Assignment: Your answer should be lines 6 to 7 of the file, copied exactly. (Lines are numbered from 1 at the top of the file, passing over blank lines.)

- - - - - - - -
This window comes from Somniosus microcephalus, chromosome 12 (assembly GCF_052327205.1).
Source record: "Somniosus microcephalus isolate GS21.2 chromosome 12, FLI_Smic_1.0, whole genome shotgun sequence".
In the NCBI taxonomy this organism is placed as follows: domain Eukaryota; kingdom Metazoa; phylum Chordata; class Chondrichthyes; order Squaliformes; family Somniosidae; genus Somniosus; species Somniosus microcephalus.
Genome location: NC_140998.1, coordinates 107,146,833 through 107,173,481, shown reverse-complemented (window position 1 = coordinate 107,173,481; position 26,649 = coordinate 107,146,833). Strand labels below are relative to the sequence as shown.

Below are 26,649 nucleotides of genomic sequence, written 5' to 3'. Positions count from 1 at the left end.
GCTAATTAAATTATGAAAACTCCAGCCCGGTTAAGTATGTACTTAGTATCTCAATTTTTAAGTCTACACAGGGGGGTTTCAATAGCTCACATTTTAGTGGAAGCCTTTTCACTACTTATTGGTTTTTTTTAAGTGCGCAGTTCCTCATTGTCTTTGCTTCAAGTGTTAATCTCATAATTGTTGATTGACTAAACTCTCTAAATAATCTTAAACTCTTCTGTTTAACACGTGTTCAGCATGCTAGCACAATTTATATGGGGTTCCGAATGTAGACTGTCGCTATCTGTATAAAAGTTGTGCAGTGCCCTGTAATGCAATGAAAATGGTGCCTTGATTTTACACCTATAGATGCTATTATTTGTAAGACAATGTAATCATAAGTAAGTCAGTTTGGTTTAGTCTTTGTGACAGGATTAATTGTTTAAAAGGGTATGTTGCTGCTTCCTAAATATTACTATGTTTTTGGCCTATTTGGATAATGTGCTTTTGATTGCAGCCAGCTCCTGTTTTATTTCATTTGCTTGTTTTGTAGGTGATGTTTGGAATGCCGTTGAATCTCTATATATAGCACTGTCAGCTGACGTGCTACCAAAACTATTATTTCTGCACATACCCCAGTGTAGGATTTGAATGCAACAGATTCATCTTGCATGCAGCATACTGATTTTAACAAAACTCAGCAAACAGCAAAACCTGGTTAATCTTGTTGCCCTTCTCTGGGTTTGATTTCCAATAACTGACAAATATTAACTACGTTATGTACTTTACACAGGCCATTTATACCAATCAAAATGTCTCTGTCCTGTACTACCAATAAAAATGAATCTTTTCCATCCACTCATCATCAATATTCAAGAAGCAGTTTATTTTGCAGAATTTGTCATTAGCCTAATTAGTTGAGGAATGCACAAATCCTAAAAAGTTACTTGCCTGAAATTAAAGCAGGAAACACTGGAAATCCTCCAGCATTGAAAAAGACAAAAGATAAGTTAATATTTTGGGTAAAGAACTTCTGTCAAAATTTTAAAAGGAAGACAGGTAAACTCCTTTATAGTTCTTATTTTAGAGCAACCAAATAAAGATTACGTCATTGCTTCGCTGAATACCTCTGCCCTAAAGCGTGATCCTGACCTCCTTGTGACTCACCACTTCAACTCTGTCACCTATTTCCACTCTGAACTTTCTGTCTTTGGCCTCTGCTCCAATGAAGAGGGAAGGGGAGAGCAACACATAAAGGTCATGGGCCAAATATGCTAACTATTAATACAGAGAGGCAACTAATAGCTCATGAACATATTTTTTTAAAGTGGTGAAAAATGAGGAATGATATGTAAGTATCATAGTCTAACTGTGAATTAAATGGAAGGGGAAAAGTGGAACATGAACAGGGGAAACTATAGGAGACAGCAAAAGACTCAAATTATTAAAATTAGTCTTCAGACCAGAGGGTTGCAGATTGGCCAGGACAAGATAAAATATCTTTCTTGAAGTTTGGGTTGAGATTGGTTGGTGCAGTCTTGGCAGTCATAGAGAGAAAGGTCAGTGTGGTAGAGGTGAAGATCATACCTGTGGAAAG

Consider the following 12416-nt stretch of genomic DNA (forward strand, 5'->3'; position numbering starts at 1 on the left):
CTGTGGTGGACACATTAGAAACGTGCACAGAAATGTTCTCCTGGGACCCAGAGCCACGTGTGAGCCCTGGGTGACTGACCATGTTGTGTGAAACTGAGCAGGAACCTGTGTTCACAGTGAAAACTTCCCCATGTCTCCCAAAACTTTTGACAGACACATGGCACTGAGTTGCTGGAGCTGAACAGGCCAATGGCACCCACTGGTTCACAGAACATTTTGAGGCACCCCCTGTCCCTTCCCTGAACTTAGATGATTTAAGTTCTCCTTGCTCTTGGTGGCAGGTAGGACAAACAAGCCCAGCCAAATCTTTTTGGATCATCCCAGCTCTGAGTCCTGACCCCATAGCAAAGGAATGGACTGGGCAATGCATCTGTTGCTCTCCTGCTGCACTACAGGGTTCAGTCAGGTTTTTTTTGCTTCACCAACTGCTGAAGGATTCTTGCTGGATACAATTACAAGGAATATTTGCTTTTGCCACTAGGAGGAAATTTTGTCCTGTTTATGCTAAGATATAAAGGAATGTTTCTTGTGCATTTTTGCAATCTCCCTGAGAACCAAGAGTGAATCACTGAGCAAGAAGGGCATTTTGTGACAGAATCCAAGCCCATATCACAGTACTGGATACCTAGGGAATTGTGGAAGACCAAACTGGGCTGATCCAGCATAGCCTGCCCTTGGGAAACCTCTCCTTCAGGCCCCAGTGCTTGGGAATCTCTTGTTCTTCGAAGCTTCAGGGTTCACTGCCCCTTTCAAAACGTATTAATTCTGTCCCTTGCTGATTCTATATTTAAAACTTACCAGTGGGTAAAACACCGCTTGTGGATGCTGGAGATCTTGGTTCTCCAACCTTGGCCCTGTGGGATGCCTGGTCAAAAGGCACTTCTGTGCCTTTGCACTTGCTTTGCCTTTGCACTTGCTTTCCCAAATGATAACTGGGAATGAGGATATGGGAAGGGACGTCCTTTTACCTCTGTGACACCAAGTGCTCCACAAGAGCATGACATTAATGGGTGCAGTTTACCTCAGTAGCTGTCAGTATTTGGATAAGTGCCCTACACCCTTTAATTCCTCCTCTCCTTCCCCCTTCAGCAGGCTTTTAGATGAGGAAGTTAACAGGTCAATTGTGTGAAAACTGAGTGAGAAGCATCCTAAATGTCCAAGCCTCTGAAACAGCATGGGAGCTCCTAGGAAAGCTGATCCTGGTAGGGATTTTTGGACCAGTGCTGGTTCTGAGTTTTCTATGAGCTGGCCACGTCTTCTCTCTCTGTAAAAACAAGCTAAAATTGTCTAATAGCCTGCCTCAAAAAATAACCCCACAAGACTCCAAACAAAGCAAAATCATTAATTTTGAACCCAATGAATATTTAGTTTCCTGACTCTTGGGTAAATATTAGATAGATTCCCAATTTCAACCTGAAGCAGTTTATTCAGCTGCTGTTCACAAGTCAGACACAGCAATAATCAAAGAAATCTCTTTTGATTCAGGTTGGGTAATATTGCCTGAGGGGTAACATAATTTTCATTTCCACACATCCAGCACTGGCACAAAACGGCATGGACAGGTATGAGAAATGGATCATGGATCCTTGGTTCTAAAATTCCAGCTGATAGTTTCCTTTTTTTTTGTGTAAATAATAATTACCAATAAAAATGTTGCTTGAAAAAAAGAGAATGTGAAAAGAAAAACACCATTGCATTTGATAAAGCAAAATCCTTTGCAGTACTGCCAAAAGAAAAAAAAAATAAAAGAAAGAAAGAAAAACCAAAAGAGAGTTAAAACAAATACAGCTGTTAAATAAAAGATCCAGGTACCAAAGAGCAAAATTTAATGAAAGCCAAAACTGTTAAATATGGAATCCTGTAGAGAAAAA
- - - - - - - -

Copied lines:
GCTAATTAAATTATGAAAACTCCAGCCCGGTTAAGTATGTACTTAGTATCTCAATTTTTAAGTCTACACAGGGGGGTTTCAATAGCTCACATTTTAGTGGAAGCCTTTTCACTACTTATTGGTTTTTTTTAAGTGCGCAGTTCCTCATTGTCTTTGCTTCAAGTGTTAATCTCATAATTGTTGATTGACTAAACTCTCTAAATAATCTTAAACTCTTCTGTTTAACACGTGTTCAGCATGCTAGCACAATTTATATGGGGTTCCGAATGTAGACTGTCGCTATCTGTATAAAAGTTGTGCAGTGCCCTGTAATGCAATGAAAATGGTGCCTTGATTTTACACCTATAGATGCTATTATTTGTAAGACAATGTAATCATAAGTAAGTCAGTTTGGTTTAGTCTTTGTGACAGGATTAATTGTTTAAAAGGGTATGTTGCTGCTTCCTAAATATTACTATGTTTTTGGCCTATTTGGATAATGTGCTTTTGATTGCAGCCAGCTCCTGTTTTATTTCATTTGCTTGTTTTGTAGGTGATGTTTGGAATGCCGTTGAATCTCTATATATAGCACTGTCAGCTGACGTGCTACCAAAACTATTATTTCTGCACATACCCCAGTGTAGGATTTGAATGCAACAGATTCATCTTGCATGCAGCATACTGATTTTAACAAAACTCAGCAAACAGCAAAACCTGGTTAATCTTGTTGCCCTTCTCTGGGTTTGATTTCCAATAACTGACAAATATTAACTACGTTATGTACTTTACACAGGCCATTTATACCAATCAAAATGTCTCTGTCCTGTACTACCAATAAAAATGAATCTTTTCCATCCACTCATCATCAATATTCAAGAAGCAGTTTATTTTGCAGAATTTGTCATTAGCCTAATTAGTTGAGGAATGCACAAATCCTAAAAAGTTACTTGCCTGAAATTAAAGCAGGAAACACTGGAAATCCTCCAGCATTGAAAAAGACAAAAGATAAGTTAATATTTTGGGTAAAGAACTTCTGTCAAAATTTTAAAAGGAAGACAGGTAAACTCCTTTATAGTTCTTATTTTAGAGCAACCAAATAAAGATTACGTCATTGCTTCGCTGAATACCTCTGCCCTAAAGCGTGATCCTGACCTCCTTGTGACTCACCACTTCAACTCTGTCACCTATTTCCACTCTGAACTTTCTGTCTTTGGCCTCTGCTCCAATGAAGAGGGAAGGGGAGAGCAACACATAAAGGTCATGGGCCAAATATGCTAACTATTAATACAGAGAGGCAACTAATAGCTCATGAACATATTTTTTTAAAGTGGTGAAAAATGAGGAATGATATGTAAGTATCATAGTCTAACTGTGAATTAAATGGAAGGGGAAAAGTGGAACATGAACAGGGGAAACTATAGGAGACAGCAAAAGACTCAAATTATTAAAATTAGTCTTCAGACCAGAGGGTTGCAGATTGGCCAGGACAAGATAAAATATCTTTCTTGAAGTTTGGGTTGAGATTGGTTGGTGCAGTCTTGGCAGTCATAGAGAGAAAGGTCAGTGTGGTAGAGGTGAAGATCATACCTGTGGAAAG

Consider the following 12416-nt stretch of genomic DNA (forward strand, 5'->3'; position numbering starts at 1 on the left):